The pan contained the now-cooled fruitcake that I had struggled with for more than three hours the night before, and then popped into the oven in the wee-est hour of this day.
I simply can’t stand it when Loretta looks over my shoulder and offers not-so-helpful hints when I am baking and sort of making it up as I go along. (You’re not really going to put wine in that? Baking powder in self-rising flour? That many eggs? Does anybody really like nutmeg? Cream of tartar? You’re kidding, right? And so forth.
So the way I avoid unneeded and, most certainly unsolicited advice, when I want to be creative in the kitchen, is to wait until my wife is sound asleep and down for the count for the night.
Last night, after 24 non-stop hours of making and reeking of black-walnut fudge, and country ham and spicy cookies, she finally started snoring to the tune of “White Christmas,” with visions of sugar plums dancing on her brow. Finally — with the cat curled up and purring and gently kneading on her toes — Loretta shut down just before the nightly news came on Channel 18.
When Loretta sleeps through this guy she has a not-so-secret crush on named Bill’s weather forecast, I know she’s out of it and not apt to wake up for several hours. So that’s when I went to work on my fruitcake.
It takes me about half an hour just to find and arrange all the ingredients on the kitchen table. I mean, unless you live in someplace way bigger than, name a town in central or eastern Kentucky, you don’t just run out and buy at the last minute, conveniently,off-the shelf, such things as nectar of apricot, nor do you find candied lime, candied pineapple, soaked dates, whole-kernel black walnuts, real apricot brandy, just waiting there for you to scoop them up all at once just anywhere.
I spend some time, well before the holidays, laying in my fruitcake ingredients which I stash about the kitchen at random for weeks before the actual preparation of the cake. Thirty minutes is actually a short amount of time to locate and assemble them on the table.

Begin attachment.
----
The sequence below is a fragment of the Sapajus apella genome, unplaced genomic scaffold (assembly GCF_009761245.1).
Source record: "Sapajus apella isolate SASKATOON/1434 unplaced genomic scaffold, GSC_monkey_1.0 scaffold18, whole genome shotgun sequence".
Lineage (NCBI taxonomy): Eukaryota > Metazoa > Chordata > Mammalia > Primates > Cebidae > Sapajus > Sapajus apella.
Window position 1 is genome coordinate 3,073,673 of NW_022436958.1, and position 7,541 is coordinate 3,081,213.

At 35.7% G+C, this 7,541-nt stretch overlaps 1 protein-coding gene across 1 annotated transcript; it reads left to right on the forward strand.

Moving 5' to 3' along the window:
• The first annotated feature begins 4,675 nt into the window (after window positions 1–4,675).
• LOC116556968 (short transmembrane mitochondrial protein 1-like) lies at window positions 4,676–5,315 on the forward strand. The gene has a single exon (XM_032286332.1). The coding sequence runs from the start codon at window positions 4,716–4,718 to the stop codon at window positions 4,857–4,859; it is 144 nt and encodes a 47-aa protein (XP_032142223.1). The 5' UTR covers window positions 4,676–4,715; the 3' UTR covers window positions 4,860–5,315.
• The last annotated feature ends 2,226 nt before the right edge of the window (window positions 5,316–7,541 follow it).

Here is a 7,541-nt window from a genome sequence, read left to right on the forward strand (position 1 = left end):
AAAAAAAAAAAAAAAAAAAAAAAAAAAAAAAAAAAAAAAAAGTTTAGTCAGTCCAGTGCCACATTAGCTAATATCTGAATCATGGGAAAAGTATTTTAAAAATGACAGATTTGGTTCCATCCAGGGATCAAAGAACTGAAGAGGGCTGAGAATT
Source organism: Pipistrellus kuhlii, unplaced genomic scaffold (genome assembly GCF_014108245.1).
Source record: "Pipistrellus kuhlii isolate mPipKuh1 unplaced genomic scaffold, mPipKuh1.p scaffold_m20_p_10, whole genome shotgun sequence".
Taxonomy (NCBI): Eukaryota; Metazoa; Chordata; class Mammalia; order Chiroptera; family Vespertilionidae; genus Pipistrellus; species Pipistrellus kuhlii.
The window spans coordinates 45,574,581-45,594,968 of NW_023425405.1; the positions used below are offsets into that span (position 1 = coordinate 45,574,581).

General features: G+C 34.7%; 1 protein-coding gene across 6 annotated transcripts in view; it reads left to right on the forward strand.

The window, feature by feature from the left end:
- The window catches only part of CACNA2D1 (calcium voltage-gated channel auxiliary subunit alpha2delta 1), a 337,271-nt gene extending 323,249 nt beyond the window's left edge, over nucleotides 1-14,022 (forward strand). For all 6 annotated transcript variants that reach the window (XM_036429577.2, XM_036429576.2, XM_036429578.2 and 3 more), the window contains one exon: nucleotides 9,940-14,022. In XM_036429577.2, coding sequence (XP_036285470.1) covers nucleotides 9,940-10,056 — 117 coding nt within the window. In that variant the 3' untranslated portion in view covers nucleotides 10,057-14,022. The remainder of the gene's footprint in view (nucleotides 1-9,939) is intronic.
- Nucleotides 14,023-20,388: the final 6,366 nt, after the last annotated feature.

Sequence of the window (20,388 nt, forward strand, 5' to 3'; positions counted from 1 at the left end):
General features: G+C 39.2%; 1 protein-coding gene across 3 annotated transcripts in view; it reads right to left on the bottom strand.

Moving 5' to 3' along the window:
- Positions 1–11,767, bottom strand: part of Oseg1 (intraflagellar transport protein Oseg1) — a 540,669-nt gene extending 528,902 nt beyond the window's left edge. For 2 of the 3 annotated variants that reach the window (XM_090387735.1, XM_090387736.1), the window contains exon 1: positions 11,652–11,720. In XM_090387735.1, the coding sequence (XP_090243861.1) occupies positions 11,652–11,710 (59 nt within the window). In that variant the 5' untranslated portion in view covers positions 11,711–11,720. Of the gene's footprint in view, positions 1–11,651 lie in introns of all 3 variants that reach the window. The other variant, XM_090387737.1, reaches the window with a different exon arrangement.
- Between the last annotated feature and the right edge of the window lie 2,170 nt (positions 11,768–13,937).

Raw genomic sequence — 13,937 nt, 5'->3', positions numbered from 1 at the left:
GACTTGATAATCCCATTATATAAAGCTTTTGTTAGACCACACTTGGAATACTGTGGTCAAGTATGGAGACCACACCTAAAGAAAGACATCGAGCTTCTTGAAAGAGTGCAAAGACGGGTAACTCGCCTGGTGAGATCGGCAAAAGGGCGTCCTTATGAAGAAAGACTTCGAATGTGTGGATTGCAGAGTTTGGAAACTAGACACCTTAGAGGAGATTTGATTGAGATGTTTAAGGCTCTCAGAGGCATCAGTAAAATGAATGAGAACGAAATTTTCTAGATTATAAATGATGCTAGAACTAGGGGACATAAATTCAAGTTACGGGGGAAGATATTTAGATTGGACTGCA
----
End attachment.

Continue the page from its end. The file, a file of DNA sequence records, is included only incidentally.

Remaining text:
Of course, the first thing I try to find is that pint of apricot brandy because I know I’ll need less than half of it in the cake batter. I figure a swig to start with will help me remember where I put away all the other stuff. Can’t find candied lime or the cream of tartar or the lemon zest, take another sip — and memory is restored.
Now the first two things I do is turn my oven on to 350 degrees and oil and flour my Bundt pan. Then, I spend the next hour stirring and beating stuff together with a big spoon in a huge mixing bowl. As far as I am concerned, electric mixers are for sissies. Friends admire the biceps on my right arm for weeks after the first of the year and ask, “How’d you do that?” I tell them I made a fruitcake over Christmas.
Finally, I dump the mixture in the Bundt pan, pop it in the oven and pray while I finish off the last few sips of apricot brandy.
Just before 3 a.m., my fruitcake came out of the oven and I went to bed.
Loretta is ready to get up after more than nine hours of deep sleep, but I’m going back to bed. I’ll tell you how the cake turned out sometime after the first of the year. If it tastes as good as it smells and looks, I’ll be bragging.